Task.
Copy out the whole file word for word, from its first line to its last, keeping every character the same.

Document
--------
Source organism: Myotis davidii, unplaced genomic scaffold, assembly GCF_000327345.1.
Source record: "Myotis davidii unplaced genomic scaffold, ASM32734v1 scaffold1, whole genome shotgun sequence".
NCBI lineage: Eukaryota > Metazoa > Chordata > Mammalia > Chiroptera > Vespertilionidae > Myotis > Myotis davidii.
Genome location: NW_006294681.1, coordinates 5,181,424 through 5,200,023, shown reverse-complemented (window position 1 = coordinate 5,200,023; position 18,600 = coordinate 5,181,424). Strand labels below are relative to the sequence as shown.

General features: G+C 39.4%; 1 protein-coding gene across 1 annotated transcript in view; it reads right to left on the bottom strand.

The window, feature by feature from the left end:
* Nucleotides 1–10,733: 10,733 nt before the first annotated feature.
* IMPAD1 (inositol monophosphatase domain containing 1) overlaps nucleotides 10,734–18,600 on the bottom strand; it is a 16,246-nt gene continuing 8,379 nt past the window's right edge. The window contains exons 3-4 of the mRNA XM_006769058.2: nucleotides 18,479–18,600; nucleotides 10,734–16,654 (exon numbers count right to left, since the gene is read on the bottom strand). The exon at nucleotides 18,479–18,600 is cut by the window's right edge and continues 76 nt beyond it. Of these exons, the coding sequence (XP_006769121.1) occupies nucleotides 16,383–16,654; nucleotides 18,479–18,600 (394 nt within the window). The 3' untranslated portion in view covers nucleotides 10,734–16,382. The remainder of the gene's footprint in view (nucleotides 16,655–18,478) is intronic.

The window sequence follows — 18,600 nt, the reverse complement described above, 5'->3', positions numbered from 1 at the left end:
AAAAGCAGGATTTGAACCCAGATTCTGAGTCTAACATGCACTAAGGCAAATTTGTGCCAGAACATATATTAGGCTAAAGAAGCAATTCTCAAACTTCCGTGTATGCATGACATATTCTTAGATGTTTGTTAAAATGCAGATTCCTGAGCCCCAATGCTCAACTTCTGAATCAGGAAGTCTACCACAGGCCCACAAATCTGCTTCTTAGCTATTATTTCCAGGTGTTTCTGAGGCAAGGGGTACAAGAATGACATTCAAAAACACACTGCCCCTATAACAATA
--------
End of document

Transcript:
Source organism: Myotis davidii, unplaced genomic scaffold, assembly GCF_000327345.1.
Source record: "Myotis davidii unplaced genomic scaffold, ASM32734v1 scaffold1, whole genome shotgun sequence".
NCBI lineage: Eukaryota > Metazoa > Chordata > Mammalia > Chiroptera > Vespertilionidae > Myotis > Myotis davidii.
Genome location: NW_006294681.1, coordinates 5,181,424 through 5,200,023, shown reverse-complemented (window position 1 = coordinate 5,200,023; position 18,600 = coordinate 5,181,424). Strand labels below are relative to the sequence as shown.

General features: G+C 39.4%; 1 protein-coding gene across 1 annotated transcript in view; it reads right to left on the bottom strand.

The window, feature by feature from the left end:
* Nucleotides 1–10,733: 10,733 nt before the first annotated feature.
* IMPAD1 (inositol monophosphatase domain containing 1) overlaps nucleotides 10,734–18,600 on the bottom strand; it is a 16,246-nt gene continuing 8,379 nt past the window's right edge. The window contains exons 3-4 of the mRNA XM_006769058.2: nucleotides 18,479–18,600; nucleotides 10,734–16,654 (exon numbers count right to left, since the gene is read on the bottom strand). The exon at nucleotides 18,479–18,600 is cut by the window's right edge and continues 76 nt beyond it. Of these exons, the coding sequence (XP_006769121.1) occupies nucleotides 16,383–16,654; nucleotides 18,479–18,600 (394 nt within the window). The 3' untranslated portion in view covers nucleotides 10,734–16,382. The remainder of the gene's footprint in view (nucleotides 16,655–18,478) is intronic.

The window sequence follows — 18,600 nt, the reverse complement described above, 5'->3', positions numbered from 1 at the left end:
AAAAGCAGGATTTGAACCCAGATTCTGAGTCTAACATGCACTAAGGCAAATTTGTGCCAGAACATATATTAGGCTAAAGAAGCAATTCTCAAACTTCCGTGTATGCATGACATATTCTTAGATGTTTGTTAAAATGCAGATTCCTGAGCCCCAATGCTCAACTTCTGAATCAGGAAGTCTACCACAGGCCCACAAATCTGCTTCTTAGCTATTATTTCCAGGTGTTTCTGAGGCAAGGGGTACAAGAATGACATTCAAAAACACACTGCCCCTATAACAATA